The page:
By Steve Weinstein
By Bryan Bierman
By Lindsey Rhoades
By Chaz Kangas
By Ben Westhoff and Sarah Purkrabek
By Jena Ardell
By Jesse Sendejas Jr.
By Katherine Turman
If you're the sensitive type, you might sometimes send a little psychic sympathy to cousinly Doggs Snoop and Nate, since clumsy grandmothers confuse the two. But learn to prioritize, dog! Califone and Calexico, open-eared indie-rock outfits most people've never heard of, have it way worse: They're socioculturally aligned, similarly roots-rooted, and in possession of loads of the same friends, which in this economy translates to a perpetual mix-up unabated by RealAudio sound snippets or any virulent Chicago/Tucson beef with which I'm familiar. Oh, and they've got nearly identical names.
At least Califone have a back story to hang onto. They used to be Red Red Meat, Sub Pop's black-sheep blues-rock deconstructionists and one-time Smashing Pumpkins openers whose 1997 swan song, There's a Star Above the Manger Tonight, sounds like Tricky tricking the Band into aping A Band of Bees with a wheeze. When no one understood the album, the Meat men burrowed into various side and solo projects, only to pretty much reassemble in '98 under frontman Tim Rutili's aegis to make an EP as Califone. Five years (and several releases) later, the bewitching Quicksand/Cradlesnakes demonstrates how productive burrowing can be: It's a colossal headcase full of passive-aggressive songwriting, cigarette-butt vocalizing, and cloistered-ass studio craft that wilds out without Wilco's financial wherewithal but with the conviction that trying equals doing.
And these guys'll try anything: beery piano-bar rumination, defanged Zoso clang, the tidier instrumental noodling of fellow Chicagoans Tortoise and Isotope 217, whatever. That's how Rutili (who apparently drafts new bandmates whenever he needs someone who can play the slit gong or the duct-tape coin piano) writes, too: "Silver harm sugar hands drunken hive/Amputated years are growing back a new shade," he explains helpfully in "Horoscopic.Amputation.Honey," a casually resplendent slow jam that really does sound likes a back-porch laptop hoedown. The spirited collaging tempts me to think of Califone as post-rock's Latin Playboys. Yet there's a weird interioritymaybe a weird Midwestern interiorityto Quicksand that I don't hear in the Playboys' fractured refraction of Los Angeles ramble-on. For all their sonic inhalation, these songs don't invite you in at all; they just tower dolefully, like those two sentries securing the cover of Yankee Hotel Foxtrot.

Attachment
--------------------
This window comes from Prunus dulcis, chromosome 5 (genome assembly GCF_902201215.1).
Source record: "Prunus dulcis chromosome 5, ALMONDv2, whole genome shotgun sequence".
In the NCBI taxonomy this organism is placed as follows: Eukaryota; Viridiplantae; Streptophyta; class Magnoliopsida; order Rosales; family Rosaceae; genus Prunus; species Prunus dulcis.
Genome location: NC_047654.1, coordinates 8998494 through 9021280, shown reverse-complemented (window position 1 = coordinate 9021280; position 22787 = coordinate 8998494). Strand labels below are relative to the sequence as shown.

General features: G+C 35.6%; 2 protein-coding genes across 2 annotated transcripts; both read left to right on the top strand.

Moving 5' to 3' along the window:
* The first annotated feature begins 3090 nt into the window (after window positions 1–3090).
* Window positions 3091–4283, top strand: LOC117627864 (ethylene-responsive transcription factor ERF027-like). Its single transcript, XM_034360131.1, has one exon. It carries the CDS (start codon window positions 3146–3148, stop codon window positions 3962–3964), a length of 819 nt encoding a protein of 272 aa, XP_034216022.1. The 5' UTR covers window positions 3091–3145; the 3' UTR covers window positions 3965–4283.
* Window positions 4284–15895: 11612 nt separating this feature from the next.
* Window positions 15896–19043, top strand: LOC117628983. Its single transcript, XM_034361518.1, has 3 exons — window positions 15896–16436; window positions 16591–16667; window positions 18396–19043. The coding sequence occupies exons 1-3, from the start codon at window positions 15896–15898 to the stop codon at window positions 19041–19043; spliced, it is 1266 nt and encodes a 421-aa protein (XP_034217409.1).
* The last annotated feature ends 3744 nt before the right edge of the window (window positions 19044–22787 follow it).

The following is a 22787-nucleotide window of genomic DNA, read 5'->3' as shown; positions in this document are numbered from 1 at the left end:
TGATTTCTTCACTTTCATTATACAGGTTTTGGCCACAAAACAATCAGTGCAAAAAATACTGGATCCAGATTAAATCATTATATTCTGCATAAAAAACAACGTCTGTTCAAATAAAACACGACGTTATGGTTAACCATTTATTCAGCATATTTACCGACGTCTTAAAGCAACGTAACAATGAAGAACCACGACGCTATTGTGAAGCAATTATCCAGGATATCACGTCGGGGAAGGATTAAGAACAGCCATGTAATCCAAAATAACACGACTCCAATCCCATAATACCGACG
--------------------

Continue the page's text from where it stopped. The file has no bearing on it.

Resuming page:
Feast of Wire
In contrast, multi-instrumentalists Joey Burns and John Convertino, who formed Calexico in L.A. a decade ago after serving as peyote pontiff Howe Gelb's rhythm section, emphasize the vitality of community. When the band played Joe's Pub last November they brought along an honest-to-goodness mariachi group, and over coffee in his publicist's office the next morning Burns, entirely unfazed that I'd never been to Tucson, hooked me up with a pamphlet from a local bookstore whose cultural programming allegedly kicks serious plateau ass.
I should specify that I've never been to Tucson physically, because Feast of Wire, like all of the group's records, is a lovingly wired feast of local flavor that might as well be a postcard. Like Califone, Calexico pack it all in: hot border-town swing, sweet acoustic-guitar shuffle, sunbaked jazz twinkle, ham radio crackle, roiling thunderstorm strings, spaghetti western tremolo, tacky cactus cancan. But where Califone use that stylistic breadth as a sort of buffera way to form a world inside a worldCalexico just want to get down what they see around them; Feast is a remarkably gracious bit of cultural exchange. "Those who have stayed keep a flame in memory of the fallen," Burns sings in "Woven Birds," a finespun waltz about the death and rebirth of a village plaza, "and pass on the old rites despite the risk." Yes, he is trying to break your heart.